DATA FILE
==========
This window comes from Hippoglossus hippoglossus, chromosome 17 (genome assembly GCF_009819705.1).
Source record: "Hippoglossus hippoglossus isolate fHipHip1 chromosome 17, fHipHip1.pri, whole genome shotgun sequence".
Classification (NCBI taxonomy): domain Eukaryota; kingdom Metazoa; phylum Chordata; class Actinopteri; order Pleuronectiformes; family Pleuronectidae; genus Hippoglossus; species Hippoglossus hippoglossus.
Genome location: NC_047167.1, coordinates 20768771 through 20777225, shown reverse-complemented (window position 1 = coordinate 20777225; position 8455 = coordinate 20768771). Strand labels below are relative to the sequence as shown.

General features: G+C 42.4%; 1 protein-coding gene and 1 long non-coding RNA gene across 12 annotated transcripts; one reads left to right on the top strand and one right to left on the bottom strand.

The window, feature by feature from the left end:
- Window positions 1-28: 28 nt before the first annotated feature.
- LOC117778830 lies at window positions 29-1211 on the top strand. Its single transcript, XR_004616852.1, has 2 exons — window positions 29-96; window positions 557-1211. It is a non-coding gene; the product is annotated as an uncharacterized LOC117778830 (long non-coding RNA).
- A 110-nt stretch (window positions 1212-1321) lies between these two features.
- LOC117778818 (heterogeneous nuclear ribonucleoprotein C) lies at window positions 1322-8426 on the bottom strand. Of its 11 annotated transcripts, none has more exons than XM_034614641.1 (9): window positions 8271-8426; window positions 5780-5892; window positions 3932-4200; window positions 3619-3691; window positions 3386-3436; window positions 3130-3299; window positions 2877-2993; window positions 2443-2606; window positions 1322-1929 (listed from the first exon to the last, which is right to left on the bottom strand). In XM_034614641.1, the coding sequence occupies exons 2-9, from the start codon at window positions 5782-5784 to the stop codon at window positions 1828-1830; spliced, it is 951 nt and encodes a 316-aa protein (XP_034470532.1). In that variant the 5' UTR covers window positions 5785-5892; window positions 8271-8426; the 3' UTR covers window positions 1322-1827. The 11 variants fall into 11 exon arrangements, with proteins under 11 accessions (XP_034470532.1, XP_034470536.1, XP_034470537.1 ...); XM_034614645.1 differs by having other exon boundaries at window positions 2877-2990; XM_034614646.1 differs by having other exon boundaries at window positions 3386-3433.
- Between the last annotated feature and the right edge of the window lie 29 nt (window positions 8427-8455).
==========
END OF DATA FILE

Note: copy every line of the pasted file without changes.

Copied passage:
This window comes from Hippoglossus hippoglossus, chromosome 17 (genome assembly GCF_009819705.1).
Source record: "Hippoglossus hippoglossus isolate fHipHip1 chromosome 17, fHipHip1.pri, whole genome shotgun sequence".
Classification (NCBI taxonomy): domain Eukaryota; kingdom Metazoa; phylum Chordata; class Actinopteri; order Pleuronectiformes; family Pleuronectidae; genus Hippoglossus; species Hippoglossus hippoglossus.
Genome location: NC_047167.1, coordinates 20768771 through 20777225, shown reverse-complemented (window position 1 = coordinate 20777225; position 8455 = coordinate 20768771). Strand labels below are relative to the sequence as shown.

General features: G+C 42.4%; 1 protein-coding gene and 1 long non-coding RNA gene across 12 annotated transcripts; one reads left to right on the top strand and one right to left on the bottom strand.

The window, feature by feature from the left end:
- Window positions 1-28: 28 nt before the first annotated feature.
- LOC117778830 lies at window positions 29-1211 on the top strand. Its single transcript, XR_004616852.1, has 2 exons — window positions 29-96; window positions 557-1211. It is a non-coding gene; the product is annotated as an uncharacterized LOC117778830 (long non-coding RNA).
- A 110-nt stretch (window positions 1212-1321) lies between these two features.
- LOC117778818 (heterogeneous nuclear ribonucleoprotein C) lies at window positions 1322-8426 on the bottom strand. Of its 11 annotated transcripts, none has more exons than XM_034614641.1 (9): window positions 8271-8426; window positions 5780-5892; window positions 3932-4200; window positions 3619-3691; window positions 3386-3436; window positions 3130-3299; window positions 2877-2993; window positions 2443-2606; window positions 1322-1929 (listed from the first exon to the last, which is right to left on the bottom strand). In XM_034614641.1, the coding sequence occupies exons 2-9, from the start codon at window positions 5782-5784 to the stop codon at window positions 1828-1830; spliced, it is 951 nt and encodes a 316-aa protein (XP_034470532.1). In that variant the 5' UTR covers window positions 5785-5892; window positions 8271-8426; the 3' UTR covers window positions 1322-1827. The 11 variants fall into 11 exon arrangements, with proteins under 11 accessions (XP_034470532.1, XP_034470536.1, XP_034470537.1 ...); XM_034614645.1 differs by having other exon boundaries at window positions 2877-2990; XM_034614646.1 differs by having other exon boundaries at window positions 3386-3433.
- Between the last annotated feature and the right edge of the window lie 29 nt (window positions 8427-8455).